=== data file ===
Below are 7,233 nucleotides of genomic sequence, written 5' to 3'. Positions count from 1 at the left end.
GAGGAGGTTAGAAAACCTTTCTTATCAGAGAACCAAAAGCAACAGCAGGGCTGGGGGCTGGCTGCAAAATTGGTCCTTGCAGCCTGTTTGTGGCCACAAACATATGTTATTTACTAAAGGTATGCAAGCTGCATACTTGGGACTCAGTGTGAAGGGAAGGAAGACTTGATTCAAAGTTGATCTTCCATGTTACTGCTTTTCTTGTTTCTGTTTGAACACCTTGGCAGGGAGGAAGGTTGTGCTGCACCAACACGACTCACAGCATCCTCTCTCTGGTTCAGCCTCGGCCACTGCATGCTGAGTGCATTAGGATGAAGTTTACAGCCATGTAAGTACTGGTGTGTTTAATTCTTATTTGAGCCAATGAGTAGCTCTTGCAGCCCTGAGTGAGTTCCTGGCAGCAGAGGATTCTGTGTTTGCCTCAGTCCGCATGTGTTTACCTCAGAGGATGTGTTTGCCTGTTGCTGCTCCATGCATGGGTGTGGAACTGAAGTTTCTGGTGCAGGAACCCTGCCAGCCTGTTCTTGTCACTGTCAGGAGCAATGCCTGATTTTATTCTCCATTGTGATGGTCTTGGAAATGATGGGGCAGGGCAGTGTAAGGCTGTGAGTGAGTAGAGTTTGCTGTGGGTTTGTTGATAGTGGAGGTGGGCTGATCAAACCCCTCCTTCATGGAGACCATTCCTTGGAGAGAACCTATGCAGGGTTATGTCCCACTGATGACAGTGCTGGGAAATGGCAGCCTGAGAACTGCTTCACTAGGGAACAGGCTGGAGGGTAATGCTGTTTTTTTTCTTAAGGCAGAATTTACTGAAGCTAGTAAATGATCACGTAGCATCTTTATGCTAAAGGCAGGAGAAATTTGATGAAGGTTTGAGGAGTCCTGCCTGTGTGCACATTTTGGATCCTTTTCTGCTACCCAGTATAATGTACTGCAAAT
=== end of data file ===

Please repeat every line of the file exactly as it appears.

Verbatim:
Below are 7,233 nucleotides of genomic sequence, written 5' to 3'. Positions count from 1 at the left end.
GAGGAGGTTAGAAAACCTTTCTTATCAGAGAACCAAAAGCAACAGCAGGGCTGGGGGCTGGCTGCAAAATTGGTCCTTGCAGCCTGTTTGTGGCCACAAACATATGTTATTTACTAAAGGTATGCAAGCTGCATACTTGGGACTCAGTGTGAAGGGAAGGAAGACTTGATTCAAAGTTGATCTTCCATGTTACTGCTTTTCTTGTTTCTGTTTGAACACCTTGGCAGGGAGGAAGGTTGTGCTGCACCAACACGACTCACAGCATCCTCTCTCTGGTTCAGCCTCGGCCACTGCATGCTGAGTGCATTAGGATGAAGTTTACAGCCATGTAAGTACTGGTGTGTTTAATTCTTATTTGAGCCAATGAGTAGCTCTTGCAGCCCTGAGTGAGTTCCTGGCAGCAGAGGATTCTGTGTTTGCCTCAGTCCGCATGTGTTTACCTCAGAGGATGTGTTTGCCTGTTGCTGCTCCATGCATGGGTGTGGAACTGAAGTTTCTGGTGCAGGAACCCTGCCAGCCTGTTCTTGTCACTGTCAGGAGCAATGCCTGATTTTATTCTCCATTGTGATGGTCTTGGAAATGATGGGGCAGGGCAGTGTAAGGCTGTGAGTGAGTAGAGTTTGCTGTGGGTTTGTTGATAGTGGAGGTGGGCTGATCAAACCCCTCCTTCATGGAGACCATTCCTTGGAGAGAACCTATGCAGGGTTATGTCCCACTGATGACAGTGCTGGGAAATGGCAGCCTGAGAACTGCTTCACTAGGGAACAGGCTGGAGGGTAATGCTGTTTTTTTTCTTAAGGCAGAATTTACTGAAGCTAGTAAATGATCACGTAGCATCTTTATGCTAAAGGCAGGAGAAATTTGATGAAGGTTTGAGGAGTCCTGCCTGTGTGCACATTTTGGATCCTTTTCTGCTACCCAGTATAATGTACTGCAAAT